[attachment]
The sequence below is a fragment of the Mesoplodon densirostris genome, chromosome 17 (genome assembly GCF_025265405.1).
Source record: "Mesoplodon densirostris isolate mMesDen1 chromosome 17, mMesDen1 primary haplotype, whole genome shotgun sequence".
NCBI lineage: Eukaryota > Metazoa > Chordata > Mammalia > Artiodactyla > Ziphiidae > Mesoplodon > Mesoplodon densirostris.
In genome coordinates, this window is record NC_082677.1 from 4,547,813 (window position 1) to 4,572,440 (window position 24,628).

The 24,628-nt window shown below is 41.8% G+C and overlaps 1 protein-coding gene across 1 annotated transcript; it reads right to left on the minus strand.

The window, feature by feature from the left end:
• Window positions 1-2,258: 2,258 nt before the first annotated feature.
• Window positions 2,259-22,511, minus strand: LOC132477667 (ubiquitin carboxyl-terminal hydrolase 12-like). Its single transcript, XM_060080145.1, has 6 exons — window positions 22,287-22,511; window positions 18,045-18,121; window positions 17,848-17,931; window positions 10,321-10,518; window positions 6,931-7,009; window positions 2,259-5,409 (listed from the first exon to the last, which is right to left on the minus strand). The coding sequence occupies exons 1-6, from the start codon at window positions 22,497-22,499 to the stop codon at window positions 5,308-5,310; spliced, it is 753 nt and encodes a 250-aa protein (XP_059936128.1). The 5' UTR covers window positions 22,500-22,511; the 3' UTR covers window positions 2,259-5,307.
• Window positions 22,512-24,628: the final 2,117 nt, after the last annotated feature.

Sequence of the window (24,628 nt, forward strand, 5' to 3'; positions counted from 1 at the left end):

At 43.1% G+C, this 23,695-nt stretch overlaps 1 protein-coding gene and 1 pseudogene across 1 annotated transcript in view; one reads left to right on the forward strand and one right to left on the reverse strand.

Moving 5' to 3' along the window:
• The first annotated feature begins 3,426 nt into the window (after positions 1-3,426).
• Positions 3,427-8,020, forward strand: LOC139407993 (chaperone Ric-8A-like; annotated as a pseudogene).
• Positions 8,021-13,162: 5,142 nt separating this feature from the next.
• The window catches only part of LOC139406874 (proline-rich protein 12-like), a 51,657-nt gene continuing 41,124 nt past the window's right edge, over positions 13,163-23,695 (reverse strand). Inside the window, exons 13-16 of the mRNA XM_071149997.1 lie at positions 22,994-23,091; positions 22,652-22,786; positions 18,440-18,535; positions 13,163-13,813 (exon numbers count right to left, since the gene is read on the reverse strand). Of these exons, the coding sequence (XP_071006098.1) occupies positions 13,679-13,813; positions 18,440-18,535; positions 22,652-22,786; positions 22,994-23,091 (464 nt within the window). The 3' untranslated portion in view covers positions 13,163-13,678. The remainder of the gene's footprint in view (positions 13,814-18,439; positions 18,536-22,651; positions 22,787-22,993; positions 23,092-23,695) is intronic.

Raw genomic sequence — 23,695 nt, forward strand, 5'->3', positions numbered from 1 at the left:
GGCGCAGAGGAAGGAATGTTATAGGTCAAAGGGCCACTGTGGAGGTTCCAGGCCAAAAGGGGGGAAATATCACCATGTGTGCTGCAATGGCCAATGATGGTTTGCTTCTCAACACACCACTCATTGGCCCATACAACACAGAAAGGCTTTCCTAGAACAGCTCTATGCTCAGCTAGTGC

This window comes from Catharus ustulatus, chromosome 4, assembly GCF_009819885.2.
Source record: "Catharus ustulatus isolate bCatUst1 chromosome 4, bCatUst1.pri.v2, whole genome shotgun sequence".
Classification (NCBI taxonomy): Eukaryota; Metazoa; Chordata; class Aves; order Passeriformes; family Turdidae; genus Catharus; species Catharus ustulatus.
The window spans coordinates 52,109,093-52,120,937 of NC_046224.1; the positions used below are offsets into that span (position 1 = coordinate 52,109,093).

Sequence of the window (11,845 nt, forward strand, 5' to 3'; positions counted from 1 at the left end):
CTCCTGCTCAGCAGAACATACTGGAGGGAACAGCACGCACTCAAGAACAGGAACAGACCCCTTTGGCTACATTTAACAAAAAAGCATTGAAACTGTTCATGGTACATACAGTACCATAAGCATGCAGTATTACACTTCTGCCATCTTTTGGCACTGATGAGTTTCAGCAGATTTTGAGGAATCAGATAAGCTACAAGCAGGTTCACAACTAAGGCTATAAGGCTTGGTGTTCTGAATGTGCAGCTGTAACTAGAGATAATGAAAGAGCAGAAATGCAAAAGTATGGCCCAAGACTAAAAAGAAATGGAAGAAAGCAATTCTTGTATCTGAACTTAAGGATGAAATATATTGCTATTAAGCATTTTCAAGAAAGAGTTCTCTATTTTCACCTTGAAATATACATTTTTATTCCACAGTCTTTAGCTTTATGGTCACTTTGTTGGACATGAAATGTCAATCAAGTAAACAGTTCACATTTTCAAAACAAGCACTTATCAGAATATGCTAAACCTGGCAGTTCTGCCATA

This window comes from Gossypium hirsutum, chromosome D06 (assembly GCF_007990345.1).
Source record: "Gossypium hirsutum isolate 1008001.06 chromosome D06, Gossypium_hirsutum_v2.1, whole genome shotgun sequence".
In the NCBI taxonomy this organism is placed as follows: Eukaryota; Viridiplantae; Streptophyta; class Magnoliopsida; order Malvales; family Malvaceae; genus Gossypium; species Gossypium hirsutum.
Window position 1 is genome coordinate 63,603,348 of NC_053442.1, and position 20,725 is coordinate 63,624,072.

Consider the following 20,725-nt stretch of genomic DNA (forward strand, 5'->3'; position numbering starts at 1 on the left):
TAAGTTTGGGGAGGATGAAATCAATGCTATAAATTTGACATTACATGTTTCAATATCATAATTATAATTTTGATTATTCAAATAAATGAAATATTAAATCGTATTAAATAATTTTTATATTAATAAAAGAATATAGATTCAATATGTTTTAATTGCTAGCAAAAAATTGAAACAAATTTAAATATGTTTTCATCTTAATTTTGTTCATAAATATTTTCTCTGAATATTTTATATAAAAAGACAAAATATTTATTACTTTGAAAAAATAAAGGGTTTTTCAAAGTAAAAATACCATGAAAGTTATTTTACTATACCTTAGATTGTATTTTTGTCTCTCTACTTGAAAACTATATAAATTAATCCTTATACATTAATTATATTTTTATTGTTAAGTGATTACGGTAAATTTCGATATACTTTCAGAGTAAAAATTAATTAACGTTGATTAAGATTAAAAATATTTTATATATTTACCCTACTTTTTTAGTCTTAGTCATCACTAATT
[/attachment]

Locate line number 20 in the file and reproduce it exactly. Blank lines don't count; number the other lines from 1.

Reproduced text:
Source record: "Catharus ustulatus isolate bCatUst1 chromosome 4, bCatUst1.pri.v2, whole genome shotgun sequence".